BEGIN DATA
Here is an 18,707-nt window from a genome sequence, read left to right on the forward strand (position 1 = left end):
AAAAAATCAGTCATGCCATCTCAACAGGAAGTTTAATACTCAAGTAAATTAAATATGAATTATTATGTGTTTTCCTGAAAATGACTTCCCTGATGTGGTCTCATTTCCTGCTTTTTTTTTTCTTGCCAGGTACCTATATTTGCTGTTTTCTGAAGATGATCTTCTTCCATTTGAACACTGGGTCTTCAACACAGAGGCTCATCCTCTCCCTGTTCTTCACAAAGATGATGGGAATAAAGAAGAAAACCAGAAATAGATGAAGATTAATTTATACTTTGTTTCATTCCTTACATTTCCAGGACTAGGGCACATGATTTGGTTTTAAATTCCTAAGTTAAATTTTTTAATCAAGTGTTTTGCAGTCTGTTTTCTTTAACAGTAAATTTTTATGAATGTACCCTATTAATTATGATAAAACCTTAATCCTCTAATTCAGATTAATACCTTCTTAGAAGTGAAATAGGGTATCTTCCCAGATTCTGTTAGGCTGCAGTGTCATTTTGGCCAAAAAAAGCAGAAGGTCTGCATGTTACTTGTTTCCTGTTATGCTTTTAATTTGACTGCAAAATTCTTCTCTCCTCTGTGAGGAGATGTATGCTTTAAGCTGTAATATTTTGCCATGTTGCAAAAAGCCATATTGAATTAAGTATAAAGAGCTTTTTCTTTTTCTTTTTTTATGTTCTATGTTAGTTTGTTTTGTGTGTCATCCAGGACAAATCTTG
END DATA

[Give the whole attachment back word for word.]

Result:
Here is an 18,707-nt window from a genome sequence, read left to right on the forward strand (position 1 = left end):
AAAAAATCAGTCATGCCATCTCAACAGGAAGTTTAATACTCAAGTAAATTAAATATGAATTATTATGTGTTTTCCTGAAAATGACTTCCCTGATGTGGTCTCATTTCCTGCTTTTTTTTTTCTTGCCAGGTACCTATATTTGCTGTTTTCTGAAGATGATCTTCTTCCATTTGAACACTGGGTCTTCAACACAGAGGCTCATCCTCTCCCTGTTCTTCACAAAGATGATGGGAATAAAGAAGAAAACCAGAAATAGATGAAGATTAATTTATACTTTGTTTCATTCCTTACATTTCCAGGACTAGGGCACATGATTTGGTTTTAAATTCCTAAGTTAAATTTTTTAATCAAGTGTTTTGCAGTCTGTTTTCTTTAACAGTAAATTTTTATGAATGTACCCTATTAATTATGATAAAACCTTAATCCTCTAATTCAGATTAATACCTTCTTAGAAGTGAAATAGGGTATCTTCCCAGATTCTGTTAGGCTGCAGTGTCATTTTGGCCAAAAAAAGCAGAAGGTCTGCATGTTACTTGTTTCCTGTTATGCTTTTAATTTGACTGCAAAATTCTTCTCTCCTCTGTGAGGAGATGTATGCTTTAAGCTGTAATATTTTGCCATGTTGCAAAAAGCCATATTGAATTAAGTATAAAGAGCTTTTTCTTTTTCTTTTTTTATGTTCTATGTTAGTTTGTTTTGTGTGTCATCCAGGACAAATCTTG